As far as piano is concerned, yeah it has its limitations, and actually I'm not a big fan either (though I still prefer it over organ, given the choice). But some things just work better on piano than on other instruments, unless rewritten specifically for that other instrument.  The bass line in mm. 30-36, for example, works better with the piano timbre esp. when it dips into the lower register.  And the RH 16th note figures in mm. 37-40 sound more opulent (don't know if that's the right word) on the piano, even though it does work somewhat on organ, and probably also on strings. The different timbre does give it quite a different feel than on piano, nonetheless.  The off-beat accents in mm.56-59 also seem to work better with the hammer sound of the piano than on the organ. In an orchestral setting I'd add timpani strokes to emphasize them, I think. And the cadence in m.65 simply doesn't have the same effect on organ. Here's where the hammer sound of the piano really shines.  Maybe in an orchestral setting I could have low brass hit that bass note to produce a similar effect.  Although if that low E were transposed an octave down, I suppose it could work on the organ too, though with a somewhat different effect.

Anyway, some amount of tweaking would be needed to make it work better on organ.

It's a strange old world. Even knowing it wasn't scored for organ and using the flawed midi straight out of the box the piece is just so much better performed on said instrument. I suppose it brings us around to that other question of just how much control a composer can have on the performance their work once it's out in the big bad world. I really do believe an organist worth his/her salt would love to play this.

Send the score to Dr Carol Williams

@Ray: You're right, once the score is out in the "big bad world" all bets are off. :-D  However, I actually welcome different interpretations of my music.  Even if, given the choice, I wouldn't perform it that way.

About your video:  very interesting demo of what Cubase can do. :-)  The bass line is clearer in this setup, though I still find the upper lines a blur of high frequency flute-y noise. :-P  No fault of yours, though. I'm simply not a fan of organ music, that's all there is to it.  But I'm not opposed to people performing my music on organ.

Maybe I should send the score to an organist and ask for a recording, on the off-chance that a real performance might actually change my mind about organ music. :-P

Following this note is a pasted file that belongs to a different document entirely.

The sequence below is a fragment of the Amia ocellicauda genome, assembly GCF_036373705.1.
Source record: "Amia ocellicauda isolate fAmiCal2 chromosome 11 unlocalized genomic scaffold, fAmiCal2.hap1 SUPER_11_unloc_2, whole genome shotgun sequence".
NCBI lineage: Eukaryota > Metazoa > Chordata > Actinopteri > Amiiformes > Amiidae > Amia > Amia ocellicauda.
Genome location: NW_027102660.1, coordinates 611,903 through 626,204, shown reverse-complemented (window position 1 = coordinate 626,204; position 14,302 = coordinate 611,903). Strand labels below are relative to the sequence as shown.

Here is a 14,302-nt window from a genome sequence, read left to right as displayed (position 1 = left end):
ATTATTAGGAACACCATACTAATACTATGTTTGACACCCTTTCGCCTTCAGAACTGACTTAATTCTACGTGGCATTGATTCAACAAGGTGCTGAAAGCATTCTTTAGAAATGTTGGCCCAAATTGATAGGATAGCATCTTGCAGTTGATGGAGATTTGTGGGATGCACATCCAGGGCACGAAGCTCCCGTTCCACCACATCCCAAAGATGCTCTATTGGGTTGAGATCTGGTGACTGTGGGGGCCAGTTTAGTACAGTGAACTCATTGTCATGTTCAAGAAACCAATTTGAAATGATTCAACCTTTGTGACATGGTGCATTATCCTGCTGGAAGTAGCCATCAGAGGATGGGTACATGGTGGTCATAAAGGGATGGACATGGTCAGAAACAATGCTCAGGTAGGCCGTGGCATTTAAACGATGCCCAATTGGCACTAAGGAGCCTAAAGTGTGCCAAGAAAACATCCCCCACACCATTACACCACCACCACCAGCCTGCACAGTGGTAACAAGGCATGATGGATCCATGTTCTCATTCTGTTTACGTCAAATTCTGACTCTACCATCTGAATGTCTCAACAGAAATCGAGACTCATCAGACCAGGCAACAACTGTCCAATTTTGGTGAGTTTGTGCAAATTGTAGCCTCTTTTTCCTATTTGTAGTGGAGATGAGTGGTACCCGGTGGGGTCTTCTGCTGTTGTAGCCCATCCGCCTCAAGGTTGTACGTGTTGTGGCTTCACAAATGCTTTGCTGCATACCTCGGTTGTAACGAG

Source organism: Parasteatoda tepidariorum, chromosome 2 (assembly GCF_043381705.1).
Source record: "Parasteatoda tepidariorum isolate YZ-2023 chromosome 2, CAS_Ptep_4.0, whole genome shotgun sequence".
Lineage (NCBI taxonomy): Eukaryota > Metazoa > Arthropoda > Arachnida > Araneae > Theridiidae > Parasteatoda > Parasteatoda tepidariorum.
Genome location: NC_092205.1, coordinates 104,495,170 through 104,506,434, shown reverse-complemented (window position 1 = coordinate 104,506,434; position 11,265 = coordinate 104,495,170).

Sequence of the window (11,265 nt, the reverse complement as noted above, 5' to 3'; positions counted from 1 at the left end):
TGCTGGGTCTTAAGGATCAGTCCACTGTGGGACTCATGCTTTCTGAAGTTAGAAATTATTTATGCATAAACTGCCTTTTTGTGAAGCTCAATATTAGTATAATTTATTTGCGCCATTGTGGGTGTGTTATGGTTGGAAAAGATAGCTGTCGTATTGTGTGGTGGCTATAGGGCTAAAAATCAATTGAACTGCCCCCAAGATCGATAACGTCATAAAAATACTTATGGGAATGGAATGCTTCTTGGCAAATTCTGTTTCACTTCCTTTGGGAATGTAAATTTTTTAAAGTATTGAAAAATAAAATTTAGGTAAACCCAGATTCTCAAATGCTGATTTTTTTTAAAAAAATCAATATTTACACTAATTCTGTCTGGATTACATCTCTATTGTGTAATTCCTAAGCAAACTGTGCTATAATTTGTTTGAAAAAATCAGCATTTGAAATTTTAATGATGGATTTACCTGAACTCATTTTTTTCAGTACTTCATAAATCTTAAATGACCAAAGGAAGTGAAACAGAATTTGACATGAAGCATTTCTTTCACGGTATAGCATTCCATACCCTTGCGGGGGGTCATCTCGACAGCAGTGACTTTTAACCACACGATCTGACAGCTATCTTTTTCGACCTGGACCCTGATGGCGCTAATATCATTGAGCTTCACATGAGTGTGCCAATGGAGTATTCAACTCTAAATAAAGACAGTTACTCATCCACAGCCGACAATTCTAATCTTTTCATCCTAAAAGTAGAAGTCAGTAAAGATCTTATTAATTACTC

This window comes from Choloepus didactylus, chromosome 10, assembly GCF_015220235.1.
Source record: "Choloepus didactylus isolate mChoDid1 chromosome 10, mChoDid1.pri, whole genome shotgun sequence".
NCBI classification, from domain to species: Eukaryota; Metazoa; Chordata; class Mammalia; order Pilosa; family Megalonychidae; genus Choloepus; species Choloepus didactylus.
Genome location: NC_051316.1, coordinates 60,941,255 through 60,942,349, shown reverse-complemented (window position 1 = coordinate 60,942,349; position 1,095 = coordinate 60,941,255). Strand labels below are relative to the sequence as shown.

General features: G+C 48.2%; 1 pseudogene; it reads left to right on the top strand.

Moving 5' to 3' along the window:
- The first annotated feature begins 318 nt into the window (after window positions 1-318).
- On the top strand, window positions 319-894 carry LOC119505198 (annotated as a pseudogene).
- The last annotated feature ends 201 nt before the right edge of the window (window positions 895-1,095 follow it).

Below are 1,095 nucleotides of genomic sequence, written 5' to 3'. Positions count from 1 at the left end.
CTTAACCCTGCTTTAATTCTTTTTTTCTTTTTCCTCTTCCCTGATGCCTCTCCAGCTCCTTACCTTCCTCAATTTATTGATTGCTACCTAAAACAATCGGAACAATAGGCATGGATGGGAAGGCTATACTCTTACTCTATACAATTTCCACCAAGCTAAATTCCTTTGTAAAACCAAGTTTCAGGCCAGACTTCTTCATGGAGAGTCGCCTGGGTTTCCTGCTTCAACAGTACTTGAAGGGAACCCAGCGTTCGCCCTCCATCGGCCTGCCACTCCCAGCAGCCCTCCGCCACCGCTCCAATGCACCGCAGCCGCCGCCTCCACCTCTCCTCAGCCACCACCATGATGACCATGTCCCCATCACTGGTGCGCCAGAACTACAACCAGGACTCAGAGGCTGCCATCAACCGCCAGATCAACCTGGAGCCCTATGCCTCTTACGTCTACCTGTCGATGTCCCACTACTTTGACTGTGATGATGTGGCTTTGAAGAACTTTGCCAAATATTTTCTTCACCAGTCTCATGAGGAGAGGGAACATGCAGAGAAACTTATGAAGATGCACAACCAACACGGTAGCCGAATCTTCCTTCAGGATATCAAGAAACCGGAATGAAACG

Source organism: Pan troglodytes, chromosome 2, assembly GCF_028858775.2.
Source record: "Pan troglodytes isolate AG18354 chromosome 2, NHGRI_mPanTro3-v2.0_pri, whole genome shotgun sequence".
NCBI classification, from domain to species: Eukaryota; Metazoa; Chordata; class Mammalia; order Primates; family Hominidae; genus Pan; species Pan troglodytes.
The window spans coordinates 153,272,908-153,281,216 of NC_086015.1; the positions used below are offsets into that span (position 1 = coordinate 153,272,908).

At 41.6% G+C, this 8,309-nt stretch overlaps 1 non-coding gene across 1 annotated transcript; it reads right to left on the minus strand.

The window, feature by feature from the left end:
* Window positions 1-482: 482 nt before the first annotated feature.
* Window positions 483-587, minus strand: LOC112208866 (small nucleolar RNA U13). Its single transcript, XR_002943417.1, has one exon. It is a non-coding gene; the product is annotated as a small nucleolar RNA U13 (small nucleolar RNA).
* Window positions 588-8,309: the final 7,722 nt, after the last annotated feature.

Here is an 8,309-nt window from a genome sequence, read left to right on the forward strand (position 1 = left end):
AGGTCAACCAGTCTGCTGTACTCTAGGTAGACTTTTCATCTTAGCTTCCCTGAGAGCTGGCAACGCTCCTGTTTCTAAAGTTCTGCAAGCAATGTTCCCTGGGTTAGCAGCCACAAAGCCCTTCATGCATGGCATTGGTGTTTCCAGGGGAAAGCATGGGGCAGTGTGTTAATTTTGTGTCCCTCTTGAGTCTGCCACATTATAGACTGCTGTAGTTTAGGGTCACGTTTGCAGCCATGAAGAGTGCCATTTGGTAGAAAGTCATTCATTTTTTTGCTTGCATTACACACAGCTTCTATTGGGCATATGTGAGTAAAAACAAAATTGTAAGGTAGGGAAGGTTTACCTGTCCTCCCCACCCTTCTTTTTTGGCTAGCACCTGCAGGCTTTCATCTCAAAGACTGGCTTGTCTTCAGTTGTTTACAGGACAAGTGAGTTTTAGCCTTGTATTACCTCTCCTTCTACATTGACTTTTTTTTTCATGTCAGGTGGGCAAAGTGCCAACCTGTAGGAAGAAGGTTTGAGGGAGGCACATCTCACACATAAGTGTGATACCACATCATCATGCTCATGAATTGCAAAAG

Though, come to think of it, I wonder if it would sound better if transposed an octave lower on the organ...

Today, I came across a sample of a Kawai upright piano of not-bad quality, so I decided to try it out on this piece to see what it sounds like.  The initial result wasn't very impressive, but thanks to Ray's recent mastering tips, I discovered that adding a little reverb warmed up the sound significantly. Since lately this forum seems to be filled with more invective than music, I thought I should counteract that, even if it's only by recycling an already-posted piece on a new virtual instrument. :-P

So here it is, Exuberance on a Kawai upright piano in a virtual large room.

The reverb settings were: 25% reverberance, 85% HF damping, 100% room scale (no idea what that means, that's what it's called with no further explanation -- any ideas?), 80% stereo depth, 150ms predelay, and -5 dB wet gain.  What do you audio production experts think?

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I like this piece HS, very well done regardless of production.

I'm just wondering, the subject entries are fairly easy to spot because of the ornament on the first beat of the second bar, and it seems you are using the countersubject a number of times as well. So my question is: How much of the piece relates directly to those two and how much is "free counterpoint".  For instance the phrase in the LH at measure 31 seems to be the first use of that phrase but then you repeat it several times to good effect towards the end.

You often do good analysis of pieces others have written, any chance of some discussion of this one?

Teoh,

Experiment with the pre-delay setting to place the piano further into the room and consequently further away from the listener. Use your ears and listen to the difference in the apparent proximity of the instrument as you decrease down from 150ms to zero. Pre delay is useful tool in achieving a sense of depth in orchestral mock up. You can find plenty of explanations of the physical theory behind it online.